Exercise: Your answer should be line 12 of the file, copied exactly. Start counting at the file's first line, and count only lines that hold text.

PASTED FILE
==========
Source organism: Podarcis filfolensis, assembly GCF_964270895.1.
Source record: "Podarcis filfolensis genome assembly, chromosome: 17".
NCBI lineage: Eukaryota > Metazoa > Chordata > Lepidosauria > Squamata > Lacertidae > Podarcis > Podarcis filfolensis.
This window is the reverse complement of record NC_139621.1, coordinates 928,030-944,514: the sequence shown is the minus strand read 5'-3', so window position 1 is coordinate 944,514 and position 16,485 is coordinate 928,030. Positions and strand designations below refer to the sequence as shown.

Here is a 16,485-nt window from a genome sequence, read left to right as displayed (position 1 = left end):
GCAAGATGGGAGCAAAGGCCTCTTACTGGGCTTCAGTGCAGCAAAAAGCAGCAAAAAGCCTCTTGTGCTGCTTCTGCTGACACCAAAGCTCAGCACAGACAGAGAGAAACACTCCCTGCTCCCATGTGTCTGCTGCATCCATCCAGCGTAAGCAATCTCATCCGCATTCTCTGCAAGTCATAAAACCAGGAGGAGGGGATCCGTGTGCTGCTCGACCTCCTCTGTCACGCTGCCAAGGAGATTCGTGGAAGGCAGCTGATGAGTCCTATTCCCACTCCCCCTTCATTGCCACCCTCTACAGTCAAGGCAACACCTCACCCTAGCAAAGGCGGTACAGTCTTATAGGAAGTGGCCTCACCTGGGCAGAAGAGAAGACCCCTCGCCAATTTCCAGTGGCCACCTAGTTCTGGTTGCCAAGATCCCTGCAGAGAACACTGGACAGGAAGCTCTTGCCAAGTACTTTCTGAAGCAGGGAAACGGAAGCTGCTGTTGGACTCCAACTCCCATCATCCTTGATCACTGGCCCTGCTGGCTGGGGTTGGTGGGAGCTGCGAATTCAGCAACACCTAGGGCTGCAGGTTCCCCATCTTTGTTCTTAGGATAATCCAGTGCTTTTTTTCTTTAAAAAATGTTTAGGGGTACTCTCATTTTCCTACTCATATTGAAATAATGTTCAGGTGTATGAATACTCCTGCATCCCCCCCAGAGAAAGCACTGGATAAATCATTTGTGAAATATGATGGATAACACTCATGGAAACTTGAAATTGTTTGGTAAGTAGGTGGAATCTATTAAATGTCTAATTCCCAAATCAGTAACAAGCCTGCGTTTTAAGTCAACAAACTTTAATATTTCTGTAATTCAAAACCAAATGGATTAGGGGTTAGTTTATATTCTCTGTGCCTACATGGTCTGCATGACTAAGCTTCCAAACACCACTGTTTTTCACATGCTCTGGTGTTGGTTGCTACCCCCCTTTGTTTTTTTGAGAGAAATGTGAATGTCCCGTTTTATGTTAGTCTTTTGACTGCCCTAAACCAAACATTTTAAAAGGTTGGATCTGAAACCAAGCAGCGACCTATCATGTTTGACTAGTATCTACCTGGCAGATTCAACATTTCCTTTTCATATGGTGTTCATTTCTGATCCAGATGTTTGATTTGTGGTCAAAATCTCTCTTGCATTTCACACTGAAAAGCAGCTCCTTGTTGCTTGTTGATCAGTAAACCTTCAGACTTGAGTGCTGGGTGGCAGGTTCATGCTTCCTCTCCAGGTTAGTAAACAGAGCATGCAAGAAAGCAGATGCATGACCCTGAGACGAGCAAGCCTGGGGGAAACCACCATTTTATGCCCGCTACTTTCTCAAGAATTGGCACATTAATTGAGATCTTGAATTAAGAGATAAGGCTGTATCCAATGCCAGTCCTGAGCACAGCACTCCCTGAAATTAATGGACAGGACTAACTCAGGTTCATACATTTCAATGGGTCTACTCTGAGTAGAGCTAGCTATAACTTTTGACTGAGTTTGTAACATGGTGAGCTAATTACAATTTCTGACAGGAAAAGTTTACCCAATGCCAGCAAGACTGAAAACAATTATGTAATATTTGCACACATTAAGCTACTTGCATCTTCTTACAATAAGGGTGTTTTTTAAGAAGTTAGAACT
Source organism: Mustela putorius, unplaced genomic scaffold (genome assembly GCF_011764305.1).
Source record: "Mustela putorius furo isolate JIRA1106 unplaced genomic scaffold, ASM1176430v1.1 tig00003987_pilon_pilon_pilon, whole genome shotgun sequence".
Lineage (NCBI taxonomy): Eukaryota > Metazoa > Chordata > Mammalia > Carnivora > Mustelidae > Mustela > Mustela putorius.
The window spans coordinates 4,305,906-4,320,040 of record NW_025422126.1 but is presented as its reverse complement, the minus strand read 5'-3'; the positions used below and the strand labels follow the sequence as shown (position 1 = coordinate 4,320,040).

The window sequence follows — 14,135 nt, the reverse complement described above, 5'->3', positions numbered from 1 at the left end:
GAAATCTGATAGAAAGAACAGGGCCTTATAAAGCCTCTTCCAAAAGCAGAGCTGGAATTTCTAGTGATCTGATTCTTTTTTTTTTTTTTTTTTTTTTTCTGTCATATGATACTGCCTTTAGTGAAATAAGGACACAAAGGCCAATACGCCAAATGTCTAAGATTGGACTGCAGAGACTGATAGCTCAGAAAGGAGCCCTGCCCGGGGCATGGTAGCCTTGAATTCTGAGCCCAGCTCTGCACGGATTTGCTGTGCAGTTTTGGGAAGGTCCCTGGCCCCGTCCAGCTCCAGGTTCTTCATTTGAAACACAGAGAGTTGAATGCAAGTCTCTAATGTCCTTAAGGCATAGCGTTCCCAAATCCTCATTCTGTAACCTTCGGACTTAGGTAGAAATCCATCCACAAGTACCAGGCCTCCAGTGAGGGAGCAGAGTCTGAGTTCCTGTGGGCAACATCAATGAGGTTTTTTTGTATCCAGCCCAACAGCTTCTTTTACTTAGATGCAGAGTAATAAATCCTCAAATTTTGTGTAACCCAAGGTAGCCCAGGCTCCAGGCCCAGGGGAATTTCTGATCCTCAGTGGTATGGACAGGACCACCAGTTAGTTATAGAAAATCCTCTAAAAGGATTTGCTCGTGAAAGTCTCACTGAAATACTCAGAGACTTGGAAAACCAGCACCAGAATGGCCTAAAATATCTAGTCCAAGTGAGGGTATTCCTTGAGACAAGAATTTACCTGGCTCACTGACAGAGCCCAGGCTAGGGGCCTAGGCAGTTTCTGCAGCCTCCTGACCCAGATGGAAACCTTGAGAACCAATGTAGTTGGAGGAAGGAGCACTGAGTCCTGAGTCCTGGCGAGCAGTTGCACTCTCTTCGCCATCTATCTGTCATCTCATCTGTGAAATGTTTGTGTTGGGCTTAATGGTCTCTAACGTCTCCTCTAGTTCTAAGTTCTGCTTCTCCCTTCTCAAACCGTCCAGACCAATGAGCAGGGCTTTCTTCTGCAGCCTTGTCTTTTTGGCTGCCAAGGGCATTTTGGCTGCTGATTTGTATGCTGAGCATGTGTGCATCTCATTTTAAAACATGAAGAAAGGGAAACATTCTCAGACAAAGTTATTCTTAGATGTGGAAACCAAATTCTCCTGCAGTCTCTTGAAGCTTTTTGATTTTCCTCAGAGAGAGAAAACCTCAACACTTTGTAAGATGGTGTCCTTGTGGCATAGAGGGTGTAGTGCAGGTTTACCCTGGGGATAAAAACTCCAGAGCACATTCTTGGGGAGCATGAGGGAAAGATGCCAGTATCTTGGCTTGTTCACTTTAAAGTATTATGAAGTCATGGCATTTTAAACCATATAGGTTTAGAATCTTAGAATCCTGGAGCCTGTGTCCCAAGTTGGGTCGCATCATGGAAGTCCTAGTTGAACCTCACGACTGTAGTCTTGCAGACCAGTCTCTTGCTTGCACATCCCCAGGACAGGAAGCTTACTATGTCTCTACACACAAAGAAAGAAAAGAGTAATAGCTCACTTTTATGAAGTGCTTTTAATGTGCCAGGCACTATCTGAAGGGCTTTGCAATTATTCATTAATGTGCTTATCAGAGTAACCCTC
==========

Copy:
GAAATCTGATAGAAAGAACAGGGCCTTATAAAGCCTCTTCCAAAAGCAGAGCTGGAATTTCTAGTGATCTGATTCTTTTTTTTTTTTTTTTTTTTTTTCTGTCATATGATACTGCCTTTAGTGAAATAAGGACACAAAGGCCAATACGCCAAATGTCTAAGATTGGACTGCAGAGACTGATAGCTCAGAAAGGAGCCCTGCCCGGGGCATGGTAGCCTTGAATTCTGAGCCCAGCTCTGCACGGATTTGCTGTGCAGTTTTGGGAAGGTCCCTGGCCCCGTCCAGCTCCAGGTTCTTCATTTGAAACACAGAGAGTTGAATGCAAGTCTCTAATGTCCTTAAGGCATAGCGTTCCCAAATCCTCATTCTGTAACCTTCGGACTTAGGTAGAAATCCATCCACAAGTACCAGGCCTCCAGTGAGGGAGCAGAGTCTGAGTTCCTGTGGGCAACATCAATGAGGTTTTTTTGTATCCAGCCCAACAGCTTCTTTTACTTAGATGCAGAGTAATAAATCCTCAAATTTTGTGTAACCCAAGGTAGCCCAGGCTCCAGGCCCAGGGGAATTTCTGATCCTCAGTGGTATGGACAGGACCACCAGTTAGTTATAGAAAATCCTCTAAAAGGATTTGCTCGTGAAAGTCTCACTGAAATACTCAGAGACTTGGAAAACCAGCACCAGAATGGCCTAAAATATCTAGTCCAAGTGAGGGTATTCCTTGAGACAAGAATTTACCTGGCTCACTGACAGAGCCCAGGCTAGGGGCCTAGGCAGTTTCTGCAGCCTCCTGACCCAGATGGAAACCTTGAGAACCAATGTAGTTGGAGGAAGGAGCACTGAGTCCTGAGTCCTGGCGAGCAGTTGCACTCTCTTCGCCATCTATCTGTCATCTCATCTGTGAAATGTTTGTGTTGGGCTTAATGGTCTCTAACGTCTCCTCTAGTTCTAAGTTCTGCTTCTCCCTTCTCAAACCGTCCAGACCAATGAGCAGGGCTTTCTTCTGCAGCCTTGTCTTTTTGGCTGCCAAGGGCATTTTGGCTGCTGATTTGTATGCTGAGCATGTGTGCATCTCATTTTAAAACATGAAGAAAGGGAAACATTCTCAGACAAAGTTATTCTTAGATGTGGAAACCAAATTCTCCTGCAGTCTCTTGAAGCTTTTTGATTTTCCTCAGAGAGAGAAAACCTCAACACTTTGTAAGATGGTGTCCTTGTGGCATAGAGGGTGTAGTGCAGGTTTACCCTGGGGATAAAAACTCCAGAGCACATTCTTGGGGAGCATGAGGGAAAGATGCCAGTATCTTGGCTTGTTCACTTTAAAGTATTATGAAGTCATGGCATTTTAAACCATATAGGTTTAGAATCTTAGAATCCTGGAGCCTGTGTCCCAAGTTGGGTCGCATCATGGAAGTCCTAGTTGAACCTCACGACTGTAGTCTTGCAGACCAGTCTCTTGCTTGCACATCCCCAGGACAGGAAGCTTACTATGTCTCTACACACAAAGAAAGAAAAGAGTAATAGCTCACTTTTATGAAGTGCTTTTAATGTGCCAGGCACTATCTGAAGGGCTTTGCAATTATTCATTAATGTGCTTATCAGAGTAACCCTC